In order to obtain the right output power after a frequency change, the hardware must be reconfigured to compensate for the effect of the frequency response of the RF strip and differences in the signal level coming from the frequency synthesizer. This can produce level transients in the same way as a change in the requested output level.

Another mechanism that may cause level transients during frequency changes has to do with the switching speeds of the filter bank and the frequency synthesizer in Figure 2. If the filter bank switches much faster than the frequency synthesizer, in some cases there will be no signal present at the VGA input for some time. As a consequence, the ALC will set a high VGA gain. When the signal provided by the frequency synthesizer approaches the passband of the selected filter, a positive level transient can happen until the ALC responds by bringing the VGA gain down. It must be noted that the effect is especially severe when the filter has a steep transition band, because the VGA output level will increase much faster than the response speed of the ALC. An example of this mechanism is given in Figure 4. Initially the operation frequency is 6 GHz. When the user sets a 2.8 GHz operation frequency, a 3 GHz cutoff frequency low-pass filter is activated that makes the VGA input level decay abruptly. As a result, the ALC forces a high VGA gain to compensate for the low output level. Due to this, a positive level transient occurs when the output frequency is close enough to the passband of the filter. The ALC finally responds by reducing the VGA gain to the correct value.

Figure 5: Example of positive level transient in a vector signal generator. A new waveform with larger RMS voltage starts playing before the correct RF gain setting is applied

Changes in the Modulation Applied
A vector signal generator will include an AWG (Arbitrary Waveform Generator) to output the analog IQ signals that drive the modulator in Figure 2. These signals are played from a waveform file that contains the I and Q samples. When the user switches between waveforms with different RMS voltage (e.g. when evaluating the performance of an amplifier under several modulation schemes), the VGA initial gain, ALC target level and output attenuation need to be reconfigured to produce the right output level. It must be taken into account that the AWG is able to switch waveforms almost instantaneously. Therefore if the new waveform starts playing before or after the analog hardware is updated, either positive or negative level transients can happen. This is illustrated in Figure 5. The RF level is configured at 0 dBm. Initially waveform 1 is played with 0.1 Vrms. The system switches to waveform 2, with 0.2 Vrms, before the RF gain is reduced, causing a 6 dB positive level transient. When the hardware is updated to bring the RF gain 6 dB down, the output level goes back to the correct value of 0 dBm.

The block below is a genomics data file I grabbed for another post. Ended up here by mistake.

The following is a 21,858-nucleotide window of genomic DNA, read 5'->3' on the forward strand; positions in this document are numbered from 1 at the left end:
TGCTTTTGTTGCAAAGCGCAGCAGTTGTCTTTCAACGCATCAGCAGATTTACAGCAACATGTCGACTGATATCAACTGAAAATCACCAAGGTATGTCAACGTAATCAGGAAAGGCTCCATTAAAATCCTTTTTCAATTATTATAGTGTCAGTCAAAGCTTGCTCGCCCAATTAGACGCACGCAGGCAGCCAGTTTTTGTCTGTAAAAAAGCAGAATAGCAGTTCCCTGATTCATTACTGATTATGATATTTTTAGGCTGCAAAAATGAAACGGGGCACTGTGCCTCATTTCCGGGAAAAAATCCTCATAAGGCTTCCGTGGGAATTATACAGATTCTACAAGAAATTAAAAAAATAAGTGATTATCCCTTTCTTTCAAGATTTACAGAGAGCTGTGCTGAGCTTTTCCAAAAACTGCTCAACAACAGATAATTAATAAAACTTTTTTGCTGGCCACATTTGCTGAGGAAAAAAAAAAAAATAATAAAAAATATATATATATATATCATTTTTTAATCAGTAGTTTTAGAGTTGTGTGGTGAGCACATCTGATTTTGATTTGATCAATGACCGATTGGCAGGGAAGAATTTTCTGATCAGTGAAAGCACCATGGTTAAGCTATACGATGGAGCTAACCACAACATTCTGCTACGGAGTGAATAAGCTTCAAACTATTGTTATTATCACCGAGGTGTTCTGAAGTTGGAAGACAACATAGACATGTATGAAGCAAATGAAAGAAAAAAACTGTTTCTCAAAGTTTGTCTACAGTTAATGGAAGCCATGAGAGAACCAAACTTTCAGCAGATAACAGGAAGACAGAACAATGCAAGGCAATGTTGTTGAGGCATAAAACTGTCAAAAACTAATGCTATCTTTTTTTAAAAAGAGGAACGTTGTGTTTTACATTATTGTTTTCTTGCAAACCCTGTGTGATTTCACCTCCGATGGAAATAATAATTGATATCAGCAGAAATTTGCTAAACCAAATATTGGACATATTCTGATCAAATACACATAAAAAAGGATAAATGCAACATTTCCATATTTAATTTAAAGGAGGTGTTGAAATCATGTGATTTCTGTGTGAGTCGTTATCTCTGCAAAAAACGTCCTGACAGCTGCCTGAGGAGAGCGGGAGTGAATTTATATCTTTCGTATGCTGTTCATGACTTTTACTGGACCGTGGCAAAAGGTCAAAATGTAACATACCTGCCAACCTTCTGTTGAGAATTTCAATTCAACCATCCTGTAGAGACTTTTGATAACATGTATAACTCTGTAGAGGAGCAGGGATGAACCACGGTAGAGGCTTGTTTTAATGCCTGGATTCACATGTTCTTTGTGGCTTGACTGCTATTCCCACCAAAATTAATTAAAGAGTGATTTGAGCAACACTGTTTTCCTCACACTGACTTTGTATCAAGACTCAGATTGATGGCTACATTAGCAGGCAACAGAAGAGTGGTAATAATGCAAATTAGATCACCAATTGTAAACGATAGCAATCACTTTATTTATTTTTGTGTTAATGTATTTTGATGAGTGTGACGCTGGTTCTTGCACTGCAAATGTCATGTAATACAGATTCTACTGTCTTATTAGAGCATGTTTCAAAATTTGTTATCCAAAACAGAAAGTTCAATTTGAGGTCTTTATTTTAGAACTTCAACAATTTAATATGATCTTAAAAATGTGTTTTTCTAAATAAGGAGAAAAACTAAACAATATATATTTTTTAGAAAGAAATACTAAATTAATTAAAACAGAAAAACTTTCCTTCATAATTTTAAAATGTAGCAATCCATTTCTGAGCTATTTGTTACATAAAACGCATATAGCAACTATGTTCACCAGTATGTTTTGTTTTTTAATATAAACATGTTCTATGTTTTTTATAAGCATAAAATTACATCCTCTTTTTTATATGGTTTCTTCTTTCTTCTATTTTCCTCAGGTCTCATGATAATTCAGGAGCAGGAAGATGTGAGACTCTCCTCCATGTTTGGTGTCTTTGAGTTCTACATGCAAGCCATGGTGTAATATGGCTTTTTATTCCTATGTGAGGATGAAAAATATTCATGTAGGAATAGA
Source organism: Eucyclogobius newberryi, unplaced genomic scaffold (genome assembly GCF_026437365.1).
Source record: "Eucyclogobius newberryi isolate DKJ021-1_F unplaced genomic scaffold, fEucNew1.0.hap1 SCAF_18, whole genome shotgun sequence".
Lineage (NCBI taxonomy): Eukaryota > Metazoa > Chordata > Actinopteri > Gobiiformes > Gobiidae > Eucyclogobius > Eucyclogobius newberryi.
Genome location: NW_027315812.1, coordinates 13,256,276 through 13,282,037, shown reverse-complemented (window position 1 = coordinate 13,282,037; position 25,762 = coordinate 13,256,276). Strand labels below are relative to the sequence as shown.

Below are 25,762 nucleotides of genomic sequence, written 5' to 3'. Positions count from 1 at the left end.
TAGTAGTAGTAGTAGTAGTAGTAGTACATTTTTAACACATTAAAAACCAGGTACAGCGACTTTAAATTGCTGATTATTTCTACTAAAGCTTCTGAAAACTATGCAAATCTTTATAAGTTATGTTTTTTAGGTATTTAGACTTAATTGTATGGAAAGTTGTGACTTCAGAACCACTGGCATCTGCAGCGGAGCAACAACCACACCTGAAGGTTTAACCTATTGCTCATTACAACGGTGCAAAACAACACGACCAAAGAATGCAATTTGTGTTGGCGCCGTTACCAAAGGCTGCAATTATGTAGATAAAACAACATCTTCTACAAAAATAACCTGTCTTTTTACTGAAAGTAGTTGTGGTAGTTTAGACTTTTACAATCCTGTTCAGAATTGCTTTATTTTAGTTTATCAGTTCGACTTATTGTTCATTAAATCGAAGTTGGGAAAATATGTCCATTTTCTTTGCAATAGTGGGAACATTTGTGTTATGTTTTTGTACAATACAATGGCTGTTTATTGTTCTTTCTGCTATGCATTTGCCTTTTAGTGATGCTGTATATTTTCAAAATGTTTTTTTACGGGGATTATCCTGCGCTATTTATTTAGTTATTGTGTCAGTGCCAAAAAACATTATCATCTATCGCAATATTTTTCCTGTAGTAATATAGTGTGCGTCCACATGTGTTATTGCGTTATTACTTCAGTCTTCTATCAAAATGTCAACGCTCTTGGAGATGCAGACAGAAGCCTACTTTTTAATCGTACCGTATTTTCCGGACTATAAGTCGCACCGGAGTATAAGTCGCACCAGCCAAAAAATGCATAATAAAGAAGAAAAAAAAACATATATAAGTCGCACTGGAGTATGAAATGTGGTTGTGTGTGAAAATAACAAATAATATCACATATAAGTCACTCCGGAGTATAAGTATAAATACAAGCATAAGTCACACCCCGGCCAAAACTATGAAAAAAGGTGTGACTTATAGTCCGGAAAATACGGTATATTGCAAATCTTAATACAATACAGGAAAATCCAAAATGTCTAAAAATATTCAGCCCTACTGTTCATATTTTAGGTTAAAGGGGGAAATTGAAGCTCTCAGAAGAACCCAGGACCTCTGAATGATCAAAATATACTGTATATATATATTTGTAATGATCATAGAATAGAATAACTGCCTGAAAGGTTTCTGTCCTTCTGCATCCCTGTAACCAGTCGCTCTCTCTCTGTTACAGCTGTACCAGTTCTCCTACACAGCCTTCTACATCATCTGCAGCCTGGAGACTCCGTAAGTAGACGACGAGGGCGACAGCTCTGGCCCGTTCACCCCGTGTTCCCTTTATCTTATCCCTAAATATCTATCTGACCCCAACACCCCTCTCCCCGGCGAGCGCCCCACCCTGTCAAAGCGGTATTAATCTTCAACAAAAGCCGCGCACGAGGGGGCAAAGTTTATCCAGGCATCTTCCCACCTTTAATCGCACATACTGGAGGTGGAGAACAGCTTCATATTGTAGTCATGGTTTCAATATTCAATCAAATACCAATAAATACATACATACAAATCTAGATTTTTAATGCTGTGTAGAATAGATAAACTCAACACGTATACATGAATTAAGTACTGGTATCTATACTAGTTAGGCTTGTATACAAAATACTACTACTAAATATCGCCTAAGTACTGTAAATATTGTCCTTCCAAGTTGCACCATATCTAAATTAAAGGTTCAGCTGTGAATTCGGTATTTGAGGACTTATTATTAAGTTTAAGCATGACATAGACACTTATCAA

Avoiding Positive Level Transients in Signal Generators
In the previous section it was shown that output level transients occur as the result of synchronization and time response issues arising when the level, frequency or modulation settings of the signal generator are updated. It is of interest noting that perfect synchronization is not possible, in the same way that two different devices will not exhibit identical time responses. Therefore, it can be concluded that either positive or negative level transients will always happen. However, the dangerous positive transients mentioned in the introduction can be avoided by forcing negative level transients every time the instrument settings are updated. This is achieved by means of a proper sequence of the several steps comprised by the reconfiguration of the generator. A typical hardware update sequence
would be:

1. Deactivate the ALC to avoid large level overshoots at the output of the VGA during changes of the frequency or modulation settings

2. Disable the RF output (this can be done by means of a switch)

3. Configure the multistage step attenuator at maximum attenuation

4. Apply new operation frequency

5. Send command to the AWG to start playing the new waveform